This means that if you’re buying firewood from commercial outlets, it should be properly seasoned. If a retailer is still selling wet firewood, then they’ll be in breach of the law. 

So there’s also a legal incentive to ensure that you are burning correctly seasoned firewood on your log burner. 

As you can see, there are a whole host of benefits to burning properly seasoned firewood. But you may be wondering, what exactly is properly seasoned firewood? We explain below.

What is the difference between seasoned firewood and wet wood? 

When doing your research you’re likely to come across two terms; seasoned firewood and wet wood.

These terms refer to wood in two different states of preparation.

What is the difference between seasoned firewood and wet wood?

Wet wood (also known as green wood), is wood which is usually freshly harvested and has not been prepared in any way. If you hack down a tree or collect some freshly felled wood in a forest it’ll be wet wood. 

Because it hasn’t been prepared in any form, it has a high moisture content (hence the name). So, attempting to use wet wood in your log burner will result in a poorly burning fire and lots of smoke and particulate matter.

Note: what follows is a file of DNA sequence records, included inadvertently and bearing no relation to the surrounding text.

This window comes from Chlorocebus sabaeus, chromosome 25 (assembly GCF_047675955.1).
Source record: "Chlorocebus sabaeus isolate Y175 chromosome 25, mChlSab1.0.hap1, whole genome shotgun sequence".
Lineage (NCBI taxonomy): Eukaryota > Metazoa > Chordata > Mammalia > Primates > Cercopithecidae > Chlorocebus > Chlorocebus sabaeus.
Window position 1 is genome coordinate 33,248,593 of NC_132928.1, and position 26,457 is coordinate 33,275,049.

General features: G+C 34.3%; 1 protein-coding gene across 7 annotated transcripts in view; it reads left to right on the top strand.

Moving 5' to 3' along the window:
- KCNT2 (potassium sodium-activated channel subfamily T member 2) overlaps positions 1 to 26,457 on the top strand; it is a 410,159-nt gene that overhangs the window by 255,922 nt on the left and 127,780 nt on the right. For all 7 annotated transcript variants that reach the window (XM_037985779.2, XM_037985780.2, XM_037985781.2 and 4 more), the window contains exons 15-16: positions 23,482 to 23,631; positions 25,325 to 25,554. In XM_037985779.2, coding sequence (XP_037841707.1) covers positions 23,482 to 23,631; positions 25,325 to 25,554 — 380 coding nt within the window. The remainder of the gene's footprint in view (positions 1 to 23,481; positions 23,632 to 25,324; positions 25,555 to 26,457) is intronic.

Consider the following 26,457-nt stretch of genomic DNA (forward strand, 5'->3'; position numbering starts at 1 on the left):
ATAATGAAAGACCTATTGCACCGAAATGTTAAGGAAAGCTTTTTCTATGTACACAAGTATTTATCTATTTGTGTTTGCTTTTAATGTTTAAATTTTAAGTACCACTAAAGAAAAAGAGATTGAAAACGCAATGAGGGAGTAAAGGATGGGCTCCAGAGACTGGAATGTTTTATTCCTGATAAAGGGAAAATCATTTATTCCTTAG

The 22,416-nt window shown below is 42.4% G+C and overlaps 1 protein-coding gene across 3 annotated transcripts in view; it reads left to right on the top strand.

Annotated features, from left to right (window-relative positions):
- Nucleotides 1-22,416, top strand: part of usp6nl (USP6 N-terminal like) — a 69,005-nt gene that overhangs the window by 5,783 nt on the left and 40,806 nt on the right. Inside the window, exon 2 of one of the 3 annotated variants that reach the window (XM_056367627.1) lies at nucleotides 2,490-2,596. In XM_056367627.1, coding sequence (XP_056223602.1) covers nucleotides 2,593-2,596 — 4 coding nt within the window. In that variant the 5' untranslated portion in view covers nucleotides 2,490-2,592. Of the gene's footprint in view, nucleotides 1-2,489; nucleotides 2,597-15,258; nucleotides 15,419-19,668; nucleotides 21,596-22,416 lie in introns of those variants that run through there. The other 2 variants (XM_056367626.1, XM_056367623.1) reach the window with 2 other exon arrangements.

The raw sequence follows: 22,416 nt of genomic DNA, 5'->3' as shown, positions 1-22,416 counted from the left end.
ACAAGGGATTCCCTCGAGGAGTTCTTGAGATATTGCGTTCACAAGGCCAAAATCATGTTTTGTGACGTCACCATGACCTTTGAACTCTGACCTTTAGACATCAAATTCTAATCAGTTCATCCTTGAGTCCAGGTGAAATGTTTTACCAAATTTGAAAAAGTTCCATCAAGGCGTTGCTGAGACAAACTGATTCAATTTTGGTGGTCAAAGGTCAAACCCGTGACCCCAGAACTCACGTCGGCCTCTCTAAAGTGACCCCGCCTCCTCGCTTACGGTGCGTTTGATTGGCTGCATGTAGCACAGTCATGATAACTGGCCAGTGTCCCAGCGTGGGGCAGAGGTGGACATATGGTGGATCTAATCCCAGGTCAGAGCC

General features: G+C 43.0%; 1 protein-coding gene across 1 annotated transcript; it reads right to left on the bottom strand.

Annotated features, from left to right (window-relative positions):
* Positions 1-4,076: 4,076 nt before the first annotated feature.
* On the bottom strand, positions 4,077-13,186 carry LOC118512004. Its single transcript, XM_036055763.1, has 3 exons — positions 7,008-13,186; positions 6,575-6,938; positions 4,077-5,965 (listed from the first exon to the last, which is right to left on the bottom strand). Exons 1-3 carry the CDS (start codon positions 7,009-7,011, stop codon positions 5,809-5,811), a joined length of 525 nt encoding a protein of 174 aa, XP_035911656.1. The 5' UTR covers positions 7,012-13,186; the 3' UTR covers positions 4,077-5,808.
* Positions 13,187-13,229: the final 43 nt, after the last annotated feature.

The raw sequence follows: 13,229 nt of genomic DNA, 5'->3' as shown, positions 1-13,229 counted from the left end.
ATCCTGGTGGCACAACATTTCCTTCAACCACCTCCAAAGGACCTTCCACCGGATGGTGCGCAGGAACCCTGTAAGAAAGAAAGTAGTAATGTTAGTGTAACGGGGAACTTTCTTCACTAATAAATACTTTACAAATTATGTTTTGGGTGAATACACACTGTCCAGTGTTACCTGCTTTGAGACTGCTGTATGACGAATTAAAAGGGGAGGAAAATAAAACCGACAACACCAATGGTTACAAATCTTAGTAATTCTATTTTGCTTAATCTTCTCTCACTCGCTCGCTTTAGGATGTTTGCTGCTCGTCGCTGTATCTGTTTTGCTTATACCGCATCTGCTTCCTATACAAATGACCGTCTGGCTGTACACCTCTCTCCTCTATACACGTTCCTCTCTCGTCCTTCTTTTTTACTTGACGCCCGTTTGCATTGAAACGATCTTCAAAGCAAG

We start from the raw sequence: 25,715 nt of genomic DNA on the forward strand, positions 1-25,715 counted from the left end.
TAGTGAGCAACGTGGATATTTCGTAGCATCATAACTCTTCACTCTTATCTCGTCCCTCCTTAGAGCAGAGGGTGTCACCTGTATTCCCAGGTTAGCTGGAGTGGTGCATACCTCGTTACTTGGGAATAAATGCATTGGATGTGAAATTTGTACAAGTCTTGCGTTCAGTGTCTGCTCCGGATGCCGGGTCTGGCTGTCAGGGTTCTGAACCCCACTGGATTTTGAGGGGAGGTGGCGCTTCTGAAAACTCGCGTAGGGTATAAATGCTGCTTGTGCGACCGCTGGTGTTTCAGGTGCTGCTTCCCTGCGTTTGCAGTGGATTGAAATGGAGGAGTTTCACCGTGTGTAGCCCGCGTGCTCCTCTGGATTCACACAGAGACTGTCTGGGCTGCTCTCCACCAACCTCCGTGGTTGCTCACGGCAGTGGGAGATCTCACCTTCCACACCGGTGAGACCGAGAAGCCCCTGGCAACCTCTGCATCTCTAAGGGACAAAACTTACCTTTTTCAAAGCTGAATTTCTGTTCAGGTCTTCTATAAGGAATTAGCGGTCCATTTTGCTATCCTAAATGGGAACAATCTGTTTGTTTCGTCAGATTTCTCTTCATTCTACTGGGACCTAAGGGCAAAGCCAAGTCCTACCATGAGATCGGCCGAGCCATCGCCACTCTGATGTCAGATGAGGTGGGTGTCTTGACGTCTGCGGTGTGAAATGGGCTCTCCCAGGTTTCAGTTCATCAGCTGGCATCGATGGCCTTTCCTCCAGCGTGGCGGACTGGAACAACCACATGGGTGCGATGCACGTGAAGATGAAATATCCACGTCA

Seasoned firewood on the other hand, is prepared in two ways:

  • Air-dried firewood - this is firewood which has been left to ‘dry out’ in a well-ventilated space for at least two years.
  • Kiln dried firewood - this is firewood which has been dried in a kiln.

In either case, properly seasoned firewood should have a moisture content of 20% or less.

Which type of seasoned firewood you should buy is largely determined by cost. Because of the added level of input required, kiln dried firewood tends to be more expensive than air-dried firewood.

As we mentioned earlier, if you’re not sure how to go about buying properly seasoned firewood, purchase it from a legitimate retailer. They have a legal obligation to sell you properly seasoned firewood. 

You can find quality firewood here at Manchester Firewood Supplies.

A note on Ready to Burn firewoods

When introducing the legislation in February 2021, DEFRA implemented something called the ‘Ready to Burn’ mark as a way of making it easier for consumers to identify seasoned wood.

You can view the Ready to Burn mark, and find out more about it here.